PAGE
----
We are an aging society, and as the rate of Baby Boomers retiring rises every year securing your Social Security Income (SSI) becomes even more important. Indeed, while around 50% of US citizens have additional investments and savings put away for their retirement the other half are relying solely on their SSI checks.
Unfortunately, that means if the IRS finds a reason to garnish those checks, you could be left in a pretty dire situation without enough finances to live a comfortable retirement. The good news is you can educate yourself all about the conditions under which the IRS can garnish your SSI below and expand your knowledge on tax debt relief for senior citizens.
Is it possible for the IRS To garnish my Social Security Benefits?
Sadly, the simple answer to the question: can the IRS take my social security benefits is yes. It works in a very similar way to wage garnishment in that they can take up to 15% of your SSI if you are classed as tax delinquent (That is, you own outstanding tax.).
The IRS can do this via the Federal Payment Levy Program (FPLP) which was enacted in the year 2000. The FPLP allows the IRS to levy 15% of your social security benefits, including your SSI payments to pay down any tax debt owed.
However, the IRS is bound by the terms of the Federal Payment Levy Program (FPLP) which means there are some exceptions that you may qualify for. A topic you can read all about in the proceeding sections, below.
Will the IRS notify me if they intend to garnish my SSI?
Yes, the IRS must send you two letters before beginning to levy money from your SSI. They cannot start to take any money until 30 days after you have received the second letter. It is during this time you will have the opportunity to appeal to their design.
Can the IRS take all my SSI?
No, the IRS is not allowed to take all of your SSI payments. Instead, the law protects you from losing all your retirement income as it states they can take only a maxim of 15%. However, it is worth noting that before the FPLP program was implemented the IRS could not garnish SSI payments on anything under $750 a month. This is no longer the case, and they are now at liberty to levy any amount of SSI if you are in tax debt.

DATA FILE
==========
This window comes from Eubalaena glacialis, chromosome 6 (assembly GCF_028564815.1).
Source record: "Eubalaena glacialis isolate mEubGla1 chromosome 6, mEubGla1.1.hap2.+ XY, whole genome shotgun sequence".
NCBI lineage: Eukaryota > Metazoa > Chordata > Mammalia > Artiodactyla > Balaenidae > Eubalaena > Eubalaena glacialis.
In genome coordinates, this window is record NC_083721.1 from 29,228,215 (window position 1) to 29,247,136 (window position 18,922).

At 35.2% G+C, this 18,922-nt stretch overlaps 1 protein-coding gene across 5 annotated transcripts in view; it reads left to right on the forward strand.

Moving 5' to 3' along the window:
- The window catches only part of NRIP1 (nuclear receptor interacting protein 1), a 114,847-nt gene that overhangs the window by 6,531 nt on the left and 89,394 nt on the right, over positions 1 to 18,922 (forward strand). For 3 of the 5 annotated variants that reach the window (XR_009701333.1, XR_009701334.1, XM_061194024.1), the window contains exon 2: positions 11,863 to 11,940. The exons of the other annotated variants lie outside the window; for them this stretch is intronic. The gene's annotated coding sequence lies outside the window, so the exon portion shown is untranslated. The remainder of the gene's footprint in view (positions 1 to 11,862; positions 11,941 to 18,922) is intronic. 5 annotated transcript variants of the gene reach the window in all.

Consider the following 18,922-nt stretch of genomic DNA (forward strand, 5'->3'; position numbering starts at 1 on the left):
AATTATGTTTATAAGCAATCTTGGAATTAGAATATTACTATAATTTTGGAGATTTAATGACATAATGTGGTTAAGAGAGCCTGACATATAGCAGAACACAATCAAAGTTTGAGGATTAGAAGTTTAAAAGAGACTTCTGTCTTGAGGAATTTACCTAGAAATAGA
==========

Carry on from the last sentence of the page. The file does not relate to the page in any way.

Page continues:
It is also now possible for the IRS to garnish your:
- Disability insurance benefits
- Federal old-age and survivors trust funds
- Federal employee retirement annuities
- Some federal salaries
- Federal employee travel advances or reimbursements
- Federal payments made to you by a contractor/vendor doing business with the U.S. government
It is also now possible for the IRS to seize assets such as your:
- Real estate for back taxes owed
- Bank accounts
- Wages you may be receiving from a current occupation.
What can the IRS not garnish?
Although the list of financial assets that they can levy for tax debt is long, you will be pleased to discover that there are some benefits that the IRS is not allowed to garnish for the repayment of tax debt.
The first of these are benefits awarded to children. While the second is lump sum death benefits. In addition, VA disability benefits are exempt from IRS levies. This is because such compensation is a fundamental right for those that served, with many veterans relying on them to live their lives. There are also exemptions made for those living below the poverty line.
Is it possible to prevent the IRS from garnishing my SSI?
The critical issue that many people face is that if the IRS takes 15% of their SSI, they will be left with significantly less money on which to cover their bills and live each month during retirement. This begs the question of many as to whether they can prevent the IRS garnishing process.
In answer to that, there are some important points to consider. The first is that the IRS is in a preferential position due to the Federal Payment Levy Program (FPLP), which can make it hard to fight their judgment.
However, while the Federal Payment Levy Program (FPLP) means they are in a favorable position, the IRS must also abide by the guidelines it sets out. This means there are some opportunities to appeal the decision.
Indeed, it is important to note that any appeal you make must be before the final 30 days’ notice is up, something that can make this complicated and detailed process even more challenging for those affected.
Your option to resolve before the 30 days
If you wish to go down the resolution route there are 4 options to choose from:
- You can pay the debt in full, thereby resolving it and canceling the need for a levy.
- You can agree on a offer in compromise or installment payments with the IRS.
- You can declare financial hardship, which if successful exempts you from SSI garnishing by the IRS
- You can appeal the IRS’s decision.